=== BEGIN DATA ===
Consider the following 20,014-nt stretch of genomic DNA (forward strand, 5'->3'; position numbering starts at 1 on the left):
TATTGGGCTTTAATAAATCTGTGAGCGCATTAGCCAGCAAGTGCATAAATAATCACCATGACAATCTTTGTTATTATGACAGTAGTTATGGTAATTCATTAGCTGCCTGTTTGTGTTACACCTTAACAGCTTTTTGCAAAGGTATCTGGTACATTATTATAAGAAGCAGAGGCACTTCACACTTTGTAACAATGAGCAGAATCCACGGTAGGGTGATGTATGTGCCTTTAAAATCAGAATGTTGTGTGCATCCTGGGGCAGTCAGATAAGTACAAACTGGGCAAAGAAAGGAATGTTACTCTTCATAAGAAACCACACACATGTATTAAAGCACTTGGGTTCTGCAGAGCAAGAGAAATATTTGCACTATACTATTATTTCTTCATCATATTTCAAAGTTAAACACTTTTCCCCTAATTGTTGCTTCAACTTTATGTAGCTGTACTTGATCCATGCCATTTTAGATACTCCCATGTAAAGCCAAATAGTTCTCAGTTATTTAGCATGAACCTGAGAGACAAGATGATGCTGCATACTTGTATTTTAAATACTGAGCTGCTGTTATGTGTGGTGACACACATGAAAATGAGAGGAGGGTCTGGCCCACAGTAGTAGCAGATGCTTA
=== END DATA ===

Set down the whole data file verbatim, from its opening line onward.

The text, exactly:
Consider the following 20,014-nt stretch of genomic DNA (forward strand, 5'->3'; position numbering starts at 1 on the left):
TATTGGGCTTTAATAAATCTGTGAGCGCATTAGCCAGCAAGTGCATAAATAATCACCATGACAATCTTTGTTATTATGACAGTAGTTATGGTAATTCATTAGCTGCCTGTTTGTGTTACACCTTAACAGCTTTTTGCAAAGGTATCTGGTACATTATTATAAGAAGCAGAGGCACTTCACACTTTGTAACAATGAGCAGAATCCACGGTAGGGTGATGTATGTGCCTTTAAAATCAGAATGTTGTGTGCATCCTGGGGCAGTCAGATAAGTACAAACTGGGCAAAGAAAGGAATGTTACTCTTCATAAGAAACCACACACATGTATTAAAGCACTTGGGTTCTGCAGAGCAAGAGAAATATTTGCACTATACTATTATTTCTTCATCATATTTCAAAGTTAAACACTTTTCCCCTAATTGTTGCTTCAACTTTATGTAGCTGTACTTGATCCATGCCATTTTAGATACTCCCATGTAAAGCCAAATAGTTCTCAGTTATTTAGCATGAACCTGAGAGACAAGATGATGCTGCATACTTGTATTTTAAATACTGAGCTGCTGTTATGTGTGGTGACACACATGAAAATGAGAGGAGGGTCTGGCCCACAGTAGTAGCAGATGCTTA